In 1894, Hildebrand & Wolfmüller became the first motorcycle available for purchase. In the early period of motorcycle history, many producers of bicycles adapted their designs to accommodate the new internal combustion engine. As the engines became more powerful, and designs outgrew the bicycle origins, the number of motorcycle producers increased.
Until the First World War, the largest motorcycle manufacturer in the world was Indian, producing over 20,000 bikes per year. By 1920, this honour went to Harley-Davidson, with their motorcycles being sold by dealers in 67 countries, until 1928 when DKW took over as the largest manufacturer.
After the Second World War, the BSA Group became the largest producer of motorcycles in the world, producing up to 75,000 bikes a year in the 1950s. The German company NSU Motorenwerke AG held the position of largest manufacturer from 1955 until the 1970s.
In the 1950s, streamlining began to play an increasing part in the development of racing motorcycles and held out the possibility of radical changes to motorcycle design. NSU and Moto-Guzzi were in the vanguard of this development both producing very radical designs well ahead of their time. NSU produced the most advanced design, but due to the deaths of four NSU riders in the 1954–1956 seasons, they abandoned further development and quit Grand Prix racing. Moto-Guzzi produced competitive race machines, and by 1957 nearly all the GP races were being won by streamlined machines.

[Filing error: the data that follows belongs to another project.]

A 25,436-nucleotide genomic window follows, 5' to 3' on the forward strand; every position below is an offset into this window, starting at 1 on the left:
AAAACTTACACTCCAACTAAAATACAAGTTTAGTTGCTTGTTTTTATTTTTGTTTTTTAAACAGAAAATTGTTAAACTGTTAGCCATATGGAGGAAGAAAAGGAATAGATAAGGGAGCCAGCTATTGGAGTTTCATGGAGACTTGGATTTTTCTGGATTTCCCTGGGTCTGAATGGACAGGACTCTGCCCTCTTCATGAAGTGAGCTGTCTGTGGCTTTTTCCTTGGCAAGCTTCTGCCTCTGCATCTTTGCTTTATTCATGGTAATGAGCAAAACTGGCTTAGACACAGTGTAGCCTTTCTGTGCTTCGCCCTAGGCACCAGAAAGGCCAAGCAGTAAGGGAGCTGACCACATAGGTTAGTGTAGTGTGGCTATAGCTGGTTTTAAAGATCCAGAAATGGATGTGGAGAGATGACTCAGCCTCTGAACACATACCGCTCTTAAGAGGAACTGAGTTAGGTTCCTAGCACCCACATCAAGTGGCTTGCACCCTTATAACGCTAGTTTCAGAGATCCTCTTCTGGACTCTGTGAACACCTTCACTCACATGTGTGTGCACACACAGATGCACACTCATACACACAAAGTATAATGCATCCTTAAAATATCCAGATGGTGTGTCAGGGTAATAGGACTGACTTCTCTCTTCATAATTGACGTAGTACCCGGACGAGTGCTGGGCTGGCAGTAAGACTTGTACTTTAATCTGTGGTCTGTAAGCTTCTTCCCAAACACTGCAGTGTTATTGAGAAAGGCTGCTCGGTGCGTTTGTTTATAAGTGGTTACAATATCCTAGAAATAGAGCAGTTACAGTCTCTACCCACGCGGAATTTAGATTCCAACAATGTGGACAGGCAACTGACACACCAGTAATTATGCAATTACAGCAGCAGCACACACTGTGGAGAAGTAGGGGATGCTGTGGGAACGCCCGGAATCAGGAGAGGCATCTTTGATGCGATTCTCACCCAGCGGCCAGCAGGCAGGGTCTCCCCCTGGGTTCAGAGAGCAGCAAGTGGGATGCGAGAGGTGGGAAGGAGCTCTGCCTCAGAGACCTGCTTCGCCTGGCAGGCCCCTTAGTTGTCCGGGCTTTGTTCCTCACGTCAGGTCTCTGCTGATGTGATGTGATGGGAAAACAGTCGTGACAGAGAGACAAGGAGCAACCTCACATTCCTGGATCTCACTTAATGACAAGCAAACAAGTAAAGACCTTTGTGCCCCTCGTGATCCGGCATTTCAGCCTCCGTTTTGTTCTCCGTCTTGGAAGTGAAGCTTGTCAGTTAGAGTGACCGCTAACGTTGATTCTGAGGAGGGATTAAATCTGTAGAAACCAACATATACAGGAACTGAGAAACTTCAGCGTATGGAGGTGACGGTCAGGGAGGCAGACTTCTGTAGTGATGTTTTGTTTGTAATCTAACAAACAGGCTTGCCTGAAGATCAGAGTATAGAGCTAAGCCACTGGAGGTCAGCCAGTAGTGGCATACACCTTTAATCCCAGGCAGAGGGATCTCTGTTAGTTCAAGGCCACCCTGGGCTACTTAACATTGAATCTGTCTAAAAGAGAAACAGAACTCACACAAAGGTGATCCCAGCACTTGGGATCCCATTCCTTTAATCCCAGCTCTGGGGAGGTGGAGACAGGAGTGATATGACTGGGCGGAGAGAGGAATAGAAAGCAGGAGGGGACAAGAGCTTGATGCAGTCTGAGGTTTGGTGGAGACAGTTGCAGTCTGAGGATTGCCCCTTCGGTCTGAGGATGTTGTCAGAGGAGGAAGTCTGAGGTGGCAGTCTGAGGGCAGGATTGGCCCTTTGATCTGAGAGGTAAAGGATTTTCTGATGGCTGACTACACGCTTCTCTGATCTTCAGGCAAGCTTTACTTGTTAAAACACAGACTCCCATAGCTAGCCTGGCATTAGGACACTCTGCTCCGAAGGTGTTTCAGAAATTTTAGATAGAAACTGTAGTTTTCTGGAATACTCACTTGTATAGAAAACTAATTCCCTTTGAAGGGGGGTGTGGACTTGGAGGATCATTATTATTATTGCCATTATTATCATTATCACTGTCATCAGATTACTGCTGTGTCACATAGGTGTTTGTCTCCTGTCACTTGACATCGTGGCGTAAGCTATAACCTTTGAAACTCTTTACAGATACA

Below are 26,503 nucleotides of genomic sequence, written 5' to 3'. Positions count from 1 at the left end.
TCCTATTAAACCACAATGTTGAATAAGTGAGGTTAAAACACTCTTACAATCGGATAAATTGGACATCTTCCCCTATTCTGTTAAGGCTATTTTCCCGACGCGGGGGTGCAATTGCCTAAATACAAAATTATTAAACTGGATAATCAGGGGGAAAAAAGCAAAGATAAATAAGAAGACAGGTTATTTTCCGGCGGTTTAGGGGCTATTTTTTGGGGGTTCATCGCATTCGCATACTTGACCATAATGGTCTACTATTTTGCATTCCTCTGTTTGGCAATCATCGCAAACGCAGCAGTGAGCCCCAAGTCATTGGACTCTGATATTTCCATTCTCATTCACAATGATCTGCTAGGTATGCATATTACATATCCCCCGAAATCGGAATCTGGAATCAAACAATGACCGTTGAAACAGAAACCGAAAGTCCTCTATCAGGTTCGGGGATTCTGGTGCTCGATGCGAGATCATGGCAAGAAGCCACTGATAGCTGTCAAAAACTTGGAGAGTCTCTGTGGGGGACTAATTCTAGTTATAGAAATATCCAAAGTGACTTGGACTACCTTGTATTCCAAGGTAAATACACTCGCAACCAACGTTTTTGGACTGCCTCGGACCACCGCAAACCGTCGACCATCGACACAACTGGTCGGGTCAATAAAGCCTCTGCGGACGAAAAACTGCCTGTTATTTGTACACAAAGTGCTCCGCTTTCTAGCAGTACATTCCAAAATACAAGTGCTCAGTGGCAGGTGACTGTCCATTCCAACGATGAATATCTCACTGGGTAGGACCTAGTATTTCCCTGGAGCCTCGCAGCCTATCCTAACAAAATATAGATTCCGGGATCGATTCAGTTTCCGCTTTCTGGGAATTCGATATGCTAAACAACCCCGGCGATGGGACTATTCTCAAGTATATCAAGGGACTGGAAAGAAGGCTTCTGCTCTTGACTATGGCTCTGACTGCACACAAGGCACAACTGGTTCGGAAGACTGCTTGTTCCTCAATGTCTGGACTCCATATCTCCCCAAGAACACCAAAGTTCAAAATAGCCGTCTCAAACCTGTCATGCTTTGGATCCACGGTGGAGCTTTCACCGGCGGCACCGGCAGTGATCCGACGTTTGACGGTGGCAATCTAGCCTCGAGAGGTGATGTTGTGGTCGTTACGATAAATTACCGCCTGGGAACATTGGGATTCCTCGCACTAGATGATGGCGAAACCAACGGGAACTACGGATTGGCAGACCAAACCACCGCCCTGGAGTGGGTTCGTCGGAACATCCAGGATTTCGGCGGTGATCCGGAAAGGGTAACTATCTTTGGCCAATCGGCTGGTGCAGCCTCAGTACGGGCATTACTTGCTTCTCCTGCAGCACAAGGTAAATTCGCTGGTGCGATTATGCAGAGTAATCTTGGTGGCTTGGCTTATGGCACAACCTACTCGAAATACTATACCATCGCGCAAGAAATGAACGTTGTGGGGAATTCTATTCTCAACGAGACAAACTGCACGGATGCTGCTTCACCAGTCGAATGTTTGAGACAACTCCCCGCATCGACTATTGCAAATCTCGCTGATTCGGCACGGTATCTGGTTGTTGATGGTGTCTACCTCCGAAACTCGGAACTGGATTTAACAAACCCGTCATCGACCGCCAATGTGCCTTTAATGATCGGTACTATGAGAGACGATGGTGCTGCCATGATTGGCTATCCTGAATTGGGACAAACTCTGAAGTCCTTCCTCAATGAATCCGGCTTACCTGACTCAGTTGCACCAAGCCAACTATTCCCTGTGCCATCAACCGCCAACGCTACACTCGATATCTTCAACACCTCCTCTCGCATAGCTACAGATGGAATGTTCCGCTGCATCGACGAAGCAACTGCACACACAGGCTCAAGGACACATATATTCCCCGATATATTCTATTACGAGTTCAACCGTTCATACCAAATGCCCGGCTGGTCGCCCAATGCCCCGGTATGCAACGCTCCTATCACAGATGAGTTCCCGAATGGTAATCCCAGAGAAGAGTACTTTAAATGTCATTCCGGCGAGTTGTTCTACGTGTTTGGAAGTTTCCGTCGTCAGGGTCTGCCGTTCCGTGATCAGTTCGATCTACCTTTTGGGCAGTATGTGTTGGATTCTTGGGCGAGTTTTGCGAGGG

Today, the Japanese manufacturers, Honda, Kawasaki, Suzuki, and Yamaha dominate the motorcycle industry, although Harley-Davidson still maintains a high degree of popularity in the United States. Recent years have also seen a resurgence in the popularity of several other brands sold in the U.S. market, including BMW, KTM, Triumph, Aprilia, Moto-Guzzi and Ducati.
Outside of the USA, these brands have enjoyed continued and sustained success, although Triumph, for example, has been re-incarnated from its former self into a modern world-class manufacturer. In overall numbers, however, the Chinese currently manufacture and sell more motorcycles than any other country and exports are rising. The quality of these machines is asserted to be somewhat lower than their Japanese, European and American counterparts.Additionally, the small-capacity scooter is very popular through most of the world. The Piaggio group of Italy, for example, is one of the world's largest producers of two-wheeled vehicles. The scooter culture has, as yet, not been adopted widely in North America.
CREDIT TO WIKIPEDIA